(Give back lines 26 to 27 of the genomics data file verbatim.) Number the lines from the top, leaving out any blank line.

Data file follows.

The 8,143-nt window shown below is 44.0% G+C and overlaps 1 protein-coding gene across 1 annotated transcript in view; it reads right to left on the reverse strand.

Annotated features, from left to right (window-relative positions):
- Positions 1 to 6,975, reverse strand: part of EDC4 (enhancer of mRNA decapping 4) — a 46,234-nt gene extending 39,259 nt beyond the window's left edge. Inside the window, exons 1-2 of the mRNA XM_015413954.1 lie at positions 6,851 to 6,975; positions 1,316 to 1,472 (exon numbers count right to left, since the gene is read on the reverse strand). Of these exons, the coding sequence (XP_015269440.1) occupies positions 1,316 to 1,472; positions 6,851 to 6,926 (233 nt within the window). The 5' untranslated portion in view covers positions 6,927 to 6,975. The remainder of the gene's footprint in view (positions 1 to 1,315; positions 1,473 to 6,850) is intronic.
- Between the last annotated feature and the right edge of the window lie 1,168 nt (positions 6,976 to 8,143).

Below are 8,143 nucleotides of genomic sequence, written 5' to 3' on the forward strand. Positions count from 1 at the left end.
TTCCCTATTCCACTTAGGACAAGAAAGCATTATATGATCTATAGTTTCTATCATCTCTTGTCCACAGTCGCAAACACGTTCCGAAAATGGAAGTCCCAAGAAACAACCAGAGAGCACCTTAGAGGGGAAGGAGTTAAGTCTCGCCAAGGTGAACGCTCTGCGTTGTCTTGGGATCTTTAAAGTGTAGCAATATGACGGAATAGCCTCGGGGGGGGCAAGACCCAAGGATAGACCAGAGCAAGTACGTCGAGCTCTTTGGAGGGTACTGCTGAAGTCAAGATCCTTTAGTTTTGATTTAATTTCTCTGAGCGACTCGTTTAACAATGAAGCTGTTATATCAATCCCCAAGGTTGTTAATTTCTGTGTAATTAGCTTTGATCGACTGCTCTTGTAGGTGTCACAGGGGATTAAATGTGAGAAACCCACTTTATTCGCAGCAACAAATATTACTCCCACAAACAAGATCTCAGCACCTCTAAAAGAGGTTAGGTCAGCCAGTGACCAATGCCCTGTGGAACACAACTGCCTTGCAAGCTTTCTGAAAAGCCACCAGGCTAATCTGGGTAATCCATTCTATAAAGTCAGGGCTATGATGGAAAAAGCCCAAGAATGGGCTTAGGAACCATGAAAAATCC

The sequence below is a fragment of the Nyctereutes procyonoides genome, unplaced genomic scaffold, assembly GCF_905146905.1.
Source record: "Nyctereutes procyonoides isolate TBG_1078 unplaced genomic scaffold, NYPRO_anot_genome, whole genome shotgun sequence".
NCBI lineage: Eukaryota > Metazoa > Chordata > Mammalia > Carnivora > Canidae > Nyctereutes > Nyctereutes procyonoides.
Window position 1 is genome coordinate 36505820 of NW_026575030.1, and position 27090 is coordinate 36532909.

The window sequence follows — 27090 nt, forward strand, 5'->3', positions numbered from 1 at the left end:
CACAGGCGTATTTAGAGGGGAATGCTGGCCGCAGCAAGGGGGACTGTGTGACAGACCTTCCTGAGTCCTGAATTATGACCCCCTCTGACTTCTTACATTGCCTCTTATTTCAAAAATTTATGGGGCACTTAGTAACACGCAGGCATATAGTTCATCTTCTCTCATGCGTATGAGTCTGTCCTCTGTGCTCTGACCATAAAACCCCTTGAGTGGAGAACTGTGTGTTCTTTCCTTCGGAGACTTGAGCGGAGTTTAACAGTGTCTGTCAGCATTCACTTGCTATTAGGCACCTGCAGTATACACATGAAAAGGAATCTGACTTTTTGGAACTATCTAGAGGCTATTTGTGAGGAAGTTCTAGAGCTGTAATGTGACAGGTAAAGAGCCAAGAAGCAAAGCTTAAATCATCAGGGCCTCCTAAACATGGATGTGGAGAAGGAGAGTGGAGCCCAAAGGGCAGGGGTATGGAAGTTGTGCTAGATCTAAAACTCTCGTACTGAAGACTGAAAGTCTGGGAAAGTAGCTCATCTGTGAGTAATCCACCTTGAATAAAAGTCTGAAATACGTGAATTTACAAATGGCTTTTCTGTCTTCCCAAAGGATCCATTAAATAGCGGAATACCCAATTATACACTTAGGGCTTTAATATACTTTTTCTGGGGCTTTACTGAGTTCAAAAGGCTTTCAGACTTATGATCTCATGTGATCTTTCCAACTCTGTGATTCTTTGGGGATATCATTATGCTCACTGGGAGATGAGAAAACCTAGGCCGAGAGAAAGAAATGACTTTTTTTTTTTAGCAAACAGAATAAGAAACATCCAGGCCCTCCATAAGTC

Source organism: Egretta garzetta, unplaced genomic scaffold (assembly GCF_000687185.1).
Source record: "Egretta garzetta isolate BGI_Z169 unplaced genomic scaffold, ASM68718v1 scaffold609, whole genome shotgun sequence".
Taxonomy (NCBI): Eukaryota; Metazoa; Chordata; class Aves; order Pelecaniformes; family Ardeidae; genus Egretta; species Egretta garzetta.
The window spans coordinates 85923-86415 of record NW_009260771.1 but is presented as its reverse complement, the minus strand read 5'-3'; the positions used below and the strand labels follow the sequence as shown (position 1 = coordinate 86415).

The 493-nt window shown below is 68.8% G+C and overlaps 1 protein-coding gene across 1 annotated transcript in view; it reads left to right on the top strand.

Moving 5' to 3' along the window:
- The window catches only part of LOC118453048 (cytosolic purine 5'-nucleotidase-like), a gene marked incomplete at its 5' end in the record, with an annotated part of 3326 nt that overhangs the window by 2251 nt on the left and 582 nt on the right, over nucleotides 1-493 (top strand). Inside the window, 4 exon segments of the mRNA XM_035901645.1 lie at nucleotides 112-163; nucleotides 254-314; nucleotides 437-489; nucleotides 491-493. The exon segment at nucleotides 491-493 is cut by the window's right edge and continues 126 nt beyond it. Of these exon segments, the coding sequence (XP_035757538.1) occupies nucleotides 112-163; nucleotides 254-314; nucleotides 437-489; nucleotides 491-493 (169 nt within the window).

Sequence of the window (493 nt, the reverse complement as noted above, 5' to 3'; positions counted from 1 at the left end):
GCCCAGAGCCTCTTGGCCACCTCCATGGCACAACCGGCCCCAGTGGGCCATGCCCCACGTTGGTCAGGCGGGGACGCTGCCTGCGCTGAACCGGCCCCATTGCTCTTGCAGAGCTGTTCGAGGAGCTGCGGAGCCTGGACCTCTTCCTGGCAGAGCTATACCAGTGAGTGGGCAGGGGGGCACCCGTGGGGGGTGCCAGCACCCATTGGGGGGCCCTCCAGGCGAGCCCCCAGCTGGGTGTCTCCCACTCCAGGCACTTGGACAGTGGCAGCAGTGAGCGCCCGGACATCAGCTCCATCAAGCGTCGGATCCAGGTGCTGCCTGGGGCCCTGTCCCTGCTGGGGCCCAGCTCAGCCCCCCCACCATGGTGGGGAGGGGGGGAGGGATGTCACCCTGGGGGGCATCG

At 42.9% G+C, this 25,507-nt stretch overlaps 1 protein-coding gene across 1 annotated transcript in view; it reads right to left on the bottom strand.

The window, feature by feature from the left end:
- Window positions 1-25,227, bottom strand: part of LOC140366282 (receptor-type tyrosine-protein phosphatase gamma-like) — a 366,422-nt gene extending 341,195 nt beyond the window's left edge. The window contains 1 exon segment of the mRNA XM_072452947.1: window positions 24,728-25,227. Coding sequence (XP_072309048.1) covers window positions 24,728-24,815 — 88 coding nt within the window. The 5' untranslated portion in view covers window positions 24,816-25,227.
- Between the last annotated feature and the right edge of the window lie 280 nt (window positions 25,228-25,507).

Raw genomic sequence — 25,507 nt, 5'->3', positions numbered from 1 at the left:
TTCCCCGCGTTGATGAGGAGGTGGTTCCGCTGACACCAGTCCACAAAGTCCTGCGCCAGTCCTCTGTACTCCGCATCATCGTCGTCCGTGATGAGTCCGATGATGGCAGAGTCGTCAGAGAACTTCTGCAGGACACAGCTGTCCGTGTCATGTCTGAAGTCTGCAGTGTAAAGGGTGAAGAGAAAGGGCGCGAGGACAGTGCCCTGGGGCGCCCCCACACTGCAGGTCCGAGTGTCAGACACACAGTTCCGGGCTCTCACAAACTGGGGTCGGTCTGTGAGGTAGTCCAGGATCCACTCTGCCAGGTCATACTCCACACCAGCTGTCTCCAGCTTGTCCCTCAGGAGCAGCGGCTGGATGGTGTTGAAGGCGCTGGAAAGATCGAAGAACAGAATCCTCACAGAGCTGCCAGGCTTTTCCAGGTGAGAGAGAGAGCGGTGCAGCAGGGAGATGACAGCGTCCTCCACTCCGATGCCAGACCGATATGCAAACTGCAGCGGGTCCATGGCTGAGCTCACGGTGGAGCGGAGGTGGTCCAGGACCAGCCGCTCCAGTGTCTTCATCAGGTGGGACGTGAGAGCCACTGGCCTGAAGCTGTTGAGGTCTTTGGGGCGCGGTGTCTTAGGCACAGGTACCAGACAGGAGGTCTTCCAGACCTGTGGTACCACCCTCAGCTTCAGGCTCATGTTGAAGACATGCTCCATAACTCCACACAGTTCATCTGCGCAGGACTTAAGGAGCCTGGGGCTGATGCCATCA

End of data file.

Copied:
Raw genomic sequence — 25,507 nt, 5'->3', positions numbered from 1 at the left:
TTCCCCGCGTTGATGAGGAGGTGGTTCCGCTGACACCAGTCCACAAAGTCCTGCGCCAGTCCTCTGTACTCCGCATCATCGTCGTCCGTGATGAGTCCGATGATGGCAGAGTCGTCAGAGAACTTCTGCAGGACACAGCTGTCCGTGTCATGTCTGAAGTCTGCAGTGTAAAGGGTGAAGAGAAAGGGCGCGAGGACAGTGCCCTGGGGCGCCCCCACACTGCAGGTCCGAGTGTCAGACACACAGTTCCGGGCTCTCACAAACTGGGGTCGGTCTGTGAGGTAGTCCAGGATCCACTCTGCCAGGTCATACTCCACACCAGCTGTCTCCAGCTTGTCCCTCAGGAGCAGCGGCTGGATGGTGTTGAAGGCGCTGGAAAGATCGAAGAACAGAATCCTCACAGAGCTGCCAGGCTTTTCCAGGTGAGAGAGAGAGCGGTGCAGCAGGGAGATGACAGCGTCCTCCACTCCGATGCCAGACCGATATGCAAACTGCAGCGGGTCCATGGCTGAGCTCACGGTGGAGCGGAGGTGGTCCAGGACCAGCCGCTCCAGTGTCTTCATCAGGTGGGACGTGAGAGCCACTGGCCTGAAGCTGTTGAGGTCTTTGGGGCGCGGTGTCTTAGGCACAGGTACCAGACAGGAGGTCTTCCAGACCTGTGGTACCACCCTCAGCTTCAGGCTCATGTTGAAGACATGCTCCATAACTCCACACAGTTCATCTGCGCAGGACTTAAGGAGCCTGGGGCTGATGCCATCA